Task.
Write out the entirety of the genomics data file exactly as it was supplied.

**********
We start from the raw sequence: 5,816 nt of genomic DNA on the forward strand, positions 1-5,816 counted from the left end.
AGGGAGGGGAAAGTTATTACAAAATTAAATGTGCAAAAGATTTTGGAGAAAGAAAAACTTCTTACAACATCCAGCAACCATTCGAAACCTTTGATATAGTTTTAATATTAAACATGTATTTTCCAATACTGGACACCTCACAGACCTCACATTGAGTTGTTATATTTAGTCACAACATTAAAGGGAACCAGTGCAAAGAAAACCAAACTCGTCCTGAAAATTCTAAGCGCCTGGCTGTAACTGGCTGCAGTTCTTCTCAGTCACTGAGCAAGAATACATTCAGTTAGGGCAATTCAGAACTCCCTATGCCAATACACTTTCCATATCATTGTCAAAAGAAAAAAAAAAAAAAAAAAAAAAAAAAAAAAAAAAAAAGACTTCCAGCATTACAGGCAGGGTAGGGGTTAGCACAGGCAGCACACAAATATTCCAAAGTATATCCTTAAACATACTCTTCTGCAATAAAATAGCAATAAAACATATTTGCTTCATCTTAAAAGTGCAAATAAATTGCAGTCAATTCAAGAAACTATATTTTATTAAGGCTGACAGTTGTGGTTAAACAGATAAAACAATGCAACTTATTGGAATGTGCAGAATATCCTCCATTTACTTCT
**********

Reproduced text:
We start from the raw sequence: 5,816 nt of genomic DNA on the forward strand, positions 1-5,816 counted from the left end.
AGGGAGGGGAAAGTTATTACAAAATTAAATGTGCAAAAGATTTTGGAGAAAGAAAAACTTCTTACAACATCCAGCAACCATTCGAAACCTTTGATATAGTTTTAATATTAAACATGTATTTTCCAATACTGGACACCTCACAGACCTCACATTGAGTTGTTATATTTAGTCACAACATTAAAGGGAACCAGTGCAAAGAAAACCAAACTCGTCCTGAAAATTCTAAGCGCCTGGCTGTAACTGGCTGCAGTTCTTCTCAGTCACTGAGCAAGAATACATTCAGTTAGGGCAATTCAGAACTCCCTATGCCAATACACTTTCCATATCATTGTCAAAAGAAAAAAAAAAAAAAAAAAAAAAAAAAAAAAAAAAAAAGACTTCCAGCATTACAGGCAGGGTAGGGGTTAGCACAGGCAGCACACAAATATTCCAAAGTATATCCTTAAACATACTCTTCTGCAATAAAATAGCAATAAAACATATTTGCTTCATCTTAAAAGTGCAAATAAATTGCAGTCAATTCAAGAAACTATATTTTATTAAGGCTGACAGTTGTGGTTAAACAGATAAAACAATGCAACTTATTGGAATGTGCAGAATATCCTCCATTTACTTCT